The technology sector is growing at an unprecedented rate in several Canadian cities. From the emergence of new start-ups to the realization that a few of those start-ups will eventually employ hundreds or thousands of staff, it is a good time to be an entrepreneurial Canadian geek. Moreover, all three levels of government in Canada (federal, provincial, and municipal) are primed to help prime the pump with business advice, immigration assistance, and in some cases, even by helping find and provide financing.

Previous articles have covered the grants and other financing schemes for new Canadians. Today, let’s take a quick look at business assistance primarily targeted to Canadian citizens. The types of assistance available are slightly different for naturalized Canadians featuring several lines to direct funding and far deeper mentoring and networking opportunities. Managed economic development is a priority for the federal and provincial governments, especially as Canada’s economy transits through a highly volatile period of global economic instability. If you’re willing to do the hard work, there are thousands of people and programs to help you past the numerable natural hurdles faced by business.

A smart place to look is the Canada Business Network, “… a collaborative arrangement among federal departments and agencies, provincial and territorial governments and not-for-profit entities,” to provide material and mentoring assistance to new and established businesses.  (

Managed by the Ministry of Innovation, Science and Economic Development, the Canada Business Network is run regionally by the following federal agencies: Atlantic Canada Opportunities Agency, Canada Economic Development for Quebec Regions, Canada Northern Economic Development Agency, the Federal Economic Development Agency for Southern Ontario, and Western Economic Diversification Canada.

If you have a brand new business, you should start by answering a number of basic questions like; do you have a business plan? If not, the Canada Business Network’s website can guide you through the process of studying, learning, and planning for your business. ( This resource also helps guide new businesses through the proper registration channels and offers a guide to help businesses register for and pay their federal and provincial taxes. Once you’ve got the basic ground work covered, you’ll be in a better position to move forward.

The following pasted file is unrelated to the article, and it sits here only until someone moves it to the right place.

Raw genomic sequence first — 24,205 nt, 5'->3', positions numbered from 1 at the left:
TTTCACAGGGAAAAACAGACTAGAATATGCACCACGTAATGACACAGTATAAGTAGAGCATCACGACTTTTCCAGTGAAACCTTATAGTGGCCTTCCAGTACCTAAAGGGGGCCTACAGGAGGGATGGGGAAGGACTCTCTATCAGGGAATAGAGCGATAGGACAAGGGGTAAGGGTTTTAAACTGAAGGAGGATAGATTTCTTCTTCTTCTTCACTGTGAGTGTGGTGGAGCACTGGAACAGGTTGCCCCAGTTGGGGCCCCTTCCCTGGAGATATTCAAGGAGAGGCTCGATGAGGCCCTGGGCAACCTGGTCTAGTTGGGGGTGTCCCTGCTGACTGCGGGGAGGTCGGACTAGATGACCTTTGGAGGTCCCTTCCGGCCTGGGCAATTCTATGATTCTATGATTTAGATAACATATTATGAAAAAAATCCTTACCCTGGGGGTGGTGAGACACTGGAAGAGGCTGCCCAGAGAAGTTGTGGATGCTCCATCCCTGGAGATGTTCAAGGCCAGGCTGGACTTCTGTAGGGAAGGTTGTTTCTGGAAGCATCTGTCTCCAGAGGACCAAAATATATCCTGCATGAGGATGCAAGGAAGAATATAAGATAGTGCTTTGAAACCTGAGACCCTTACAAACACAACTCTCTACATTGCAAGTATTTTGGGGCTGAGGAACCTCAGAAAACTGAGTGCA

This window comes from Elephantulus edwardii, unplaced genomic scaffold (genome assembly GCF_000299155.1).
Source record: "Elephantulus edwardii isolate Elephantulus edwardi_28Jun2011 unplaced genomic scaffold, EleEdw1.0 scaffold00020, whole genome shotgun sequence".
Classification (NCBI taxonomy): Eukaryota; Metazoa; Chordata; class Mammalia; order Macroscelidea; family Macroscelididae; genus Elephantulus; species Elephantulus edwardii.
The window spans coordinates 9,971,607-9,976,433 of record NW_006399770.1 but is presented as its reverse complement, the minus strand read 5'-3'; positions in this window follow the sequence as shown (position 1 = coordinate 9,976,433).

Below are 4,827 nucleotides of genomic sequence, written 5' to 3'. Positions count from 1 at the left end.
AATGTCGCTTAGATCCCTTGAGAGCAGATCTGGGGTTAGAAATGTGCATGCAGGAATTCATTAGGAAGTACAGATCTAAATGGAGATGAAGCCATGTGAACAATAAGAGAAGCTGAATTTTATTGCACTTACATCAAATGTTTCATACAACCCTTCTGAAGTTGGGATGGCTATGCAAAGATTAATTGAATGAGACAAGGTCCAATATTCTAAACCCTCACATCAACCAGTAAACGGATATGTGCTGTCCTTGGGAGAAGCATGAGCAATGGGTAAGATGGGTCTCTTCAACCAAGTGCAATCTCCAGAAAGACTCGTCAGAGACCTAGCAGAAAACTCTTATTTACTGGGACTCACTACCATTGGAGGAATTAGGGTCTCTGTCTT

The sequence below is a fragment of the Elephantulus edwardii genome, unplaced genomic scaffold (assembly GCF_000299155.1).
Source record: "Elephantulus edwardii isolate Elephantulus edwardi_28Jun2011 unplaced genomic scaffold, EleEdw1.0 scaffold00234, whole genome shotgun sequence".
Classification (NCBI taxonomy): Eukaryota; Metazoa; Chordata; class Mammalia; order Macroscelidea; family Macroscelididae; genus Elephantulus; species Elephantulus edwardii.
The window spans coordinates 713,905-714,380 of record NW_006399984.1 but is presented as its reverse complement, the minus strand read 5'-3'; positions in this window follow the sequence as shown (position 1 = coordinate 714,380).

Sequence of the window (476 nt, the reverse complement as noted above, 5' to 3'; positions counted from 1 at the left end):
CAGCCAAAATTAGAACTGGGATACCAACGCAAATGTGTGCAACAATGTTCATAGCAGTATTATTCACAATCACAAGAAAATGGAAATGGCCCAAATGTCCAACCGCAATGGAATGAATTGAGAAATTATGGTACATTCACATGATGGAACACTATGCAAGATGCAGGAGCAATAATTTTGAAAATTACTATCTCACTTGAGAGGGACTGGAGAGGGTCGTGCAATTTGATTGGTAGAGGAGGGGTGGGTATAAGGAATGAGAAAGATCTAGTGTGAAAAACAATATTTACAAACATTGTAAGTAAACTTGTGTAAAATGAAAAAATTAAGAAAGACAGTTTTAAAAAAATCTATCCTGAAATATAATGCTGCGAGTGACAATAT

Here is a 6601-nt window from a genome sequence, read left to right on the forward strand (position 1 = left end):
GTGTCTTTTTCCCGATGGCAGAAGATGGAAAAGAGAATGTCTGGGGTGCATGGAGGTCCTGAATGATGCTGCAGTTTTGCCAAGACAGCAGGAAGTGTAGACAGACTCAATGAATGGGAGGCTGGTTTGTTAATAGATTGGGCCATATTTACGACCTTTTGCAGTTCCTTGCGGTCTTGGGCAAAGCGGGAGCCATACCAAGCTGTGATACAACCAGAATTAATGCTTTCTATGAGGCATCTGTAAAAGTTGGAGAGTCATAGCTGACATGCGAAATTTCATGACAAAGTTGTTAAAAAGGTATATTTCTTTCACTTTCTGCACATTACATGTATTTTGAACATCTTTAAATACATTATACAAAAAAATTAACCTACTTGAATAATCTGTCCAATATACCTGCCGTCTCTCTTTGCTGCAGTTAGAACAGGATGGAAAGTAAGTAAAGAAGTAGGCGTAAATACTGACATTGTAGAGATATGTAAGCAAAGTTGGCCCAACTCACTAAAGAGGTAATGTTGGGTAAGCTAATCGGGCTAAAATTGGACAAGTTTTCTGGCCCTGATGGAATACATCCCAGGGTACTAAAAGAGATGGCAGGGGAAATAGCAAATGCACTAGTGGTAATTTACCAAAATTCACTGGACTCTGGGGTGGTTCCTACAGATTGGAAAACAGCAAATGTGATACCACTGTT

Most businesses fail, not because the market didn’t want or need their product but because the business itself was not structured to succeed in the first place. Managing growth is essential for business survival. This is where most businesses go bad. While a government run website can’t guarantee your business will do better than any other, it can help you learn how to grow your business from the start-up to scale-up to success.

For established businesses, the best place to start would be the Canada Business Network program search. Listing 837 federal programs designed to promote different types of business across Canada’s five major regions, the programs are broken down into the following types:

  • Equity investments
  • Grants, contributions, and financial assistance
  • Loan guarantees
  • Loans and cash advances
  • Tax refunds and credits
  • Wage subsidies
  • Non-Financing programs

Virtually all businesses in Canada will find themselves or their sector described in one or more of these programs. The purposes of providing such assistance can include acquiring property or equipment, conducting research and development, obtaining a patent, applying a new technology, hiring or training employees, increasing productivity, or to fulfil other business needs.

Taking advantage of government sponsored programs and financing opportunities is just smart business for both business and government. The better businesses in Canada perform, the better life is for Canadians in general. If you’re starting a business or looking to get your existing business over a hump or hurdle, you should check out the Canada Business Network.